Financial thought leaders gathered at SIFMA's 2016 Annual Meeting, The Capital Markets Conference, to discuss regulatory calibration. The moderator, Sandra O'Connor, Chief Regulatory Affairs Officer at JPMorgan Chase & Co., kicked off the discussion with a question: "Have we earned the right to take stock of where we are on global and local regulatory procedures?" All panelists answered in the affirmative.

The panelists discussed regulatory calibration, as well as how to achieve an efficient balance of regulation and risk.

"Banks make a substantial contribution to the vitality of the US economy. The relationship of regulation and capital to growth is subtle and complex," said Donald Kohn, Senior Fellow of Economic Studies at the Brookings Institution. "We can't let the current state of the economy interfere with stock-taking."

....

October 03, 2016

Facts and Studies: Understanding the Impact of Regulation on Economic Growth

The United States capital markets are the deepest – most liquid markets in the world. They provide essential financing for new business development which leads to job creation and innovation and to infrastructure projects which are critical to future growth and productivity. 

The reports in this compendium underpin the importance of U.S. capital markets in the U.S. and global economies and analyze the current state and interaction of market structure, regulation and economic growth. There is broad consensus that recent regulatory reforms, undertaken both domestically and internationally, have made markets more resilient. However, these reforms have a real cost to end-users, economic growth, jobs and productivity..... Read more...

September 30, 2016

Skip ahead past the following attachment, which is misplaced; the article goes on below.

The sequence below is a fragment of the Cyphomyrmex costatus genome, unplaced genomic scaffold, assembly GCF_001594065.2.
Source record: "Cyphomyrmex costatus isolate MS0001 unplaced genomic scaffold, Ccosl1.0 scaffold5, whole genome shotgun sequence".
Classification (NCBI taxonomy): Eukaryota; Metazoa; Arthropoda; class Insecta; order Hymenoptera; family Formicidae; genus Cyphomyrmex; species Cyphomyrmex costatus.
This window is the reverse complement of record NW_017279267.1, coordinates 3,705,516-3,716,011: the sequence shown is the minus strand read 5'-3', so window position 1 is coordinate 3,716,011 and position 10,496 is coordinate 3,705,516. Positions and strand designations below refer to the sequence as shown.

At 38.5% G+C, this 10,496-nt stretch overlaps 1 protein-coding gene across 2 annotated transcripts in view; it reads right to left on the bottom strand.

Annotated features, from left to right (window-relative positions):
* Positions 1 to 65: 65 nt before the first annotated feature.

Sustainable Finance and the Rise of Investment Conscience

By Chris Killian and David Strongin

At SIFMA's 2016 Annual Meeting, The Capital Markets Conference, sustainable finance was high on the agenda. SIFMA brought together representatives from across the spectrum of sustainable finance, including government, large capital market firms, not-for-profits and investors. Congressmen John Delaney (D-MD) and Tom MacArthur (R-NJ) participated in the panel in their capacity as co-chairs of the Congressional Social Investment Task Force.

Panelists touched on the ability of sustainable finance to catalyze the reimagining of philanthropy, government services, and public-private partnerships.

"Sustainable investments need to be thought of at the macro level," said Congressman Delaney. "To solve social problems, you need to invest money. It's hard to make transformative change in the world unless someone makes an investment.".... Read more...

September 27, 2016

The Business Case for Diversity and Inclusion

By Cheryl Crispen

The business case for diversity and inclusion was top of mind at  SIFMA's 2016 Annual Meeting, The Capital Markets Conference. Panelists touched on the rapidly changing demographic landscape and the need for companies to adapt in kind.

Congresswoman Terri Sewell addressed the audience, saying, "The success of our nation's financial sector hinges on its most important asset - its people."

Diversity isn't just good for individuals, it's good business. "If you keep hiring the same people, you're going to get the same views. You won't see innovation, you won't see change," said Chris Lewis, General Counsel at Edward Jones.

The panelists agreed that the business case for diversity isn't a difficult one to make. Firms are aware of the tangible benefits of inclusion, said Suni Harford, managing director at Citigroup: "Enhanced business begets more business, and that's good for the economy. Firms recognize that our consumers and clients and vendors are diverse and when we help those people, it comes back to us tenfold. You can make the business case very easily.".... Read more...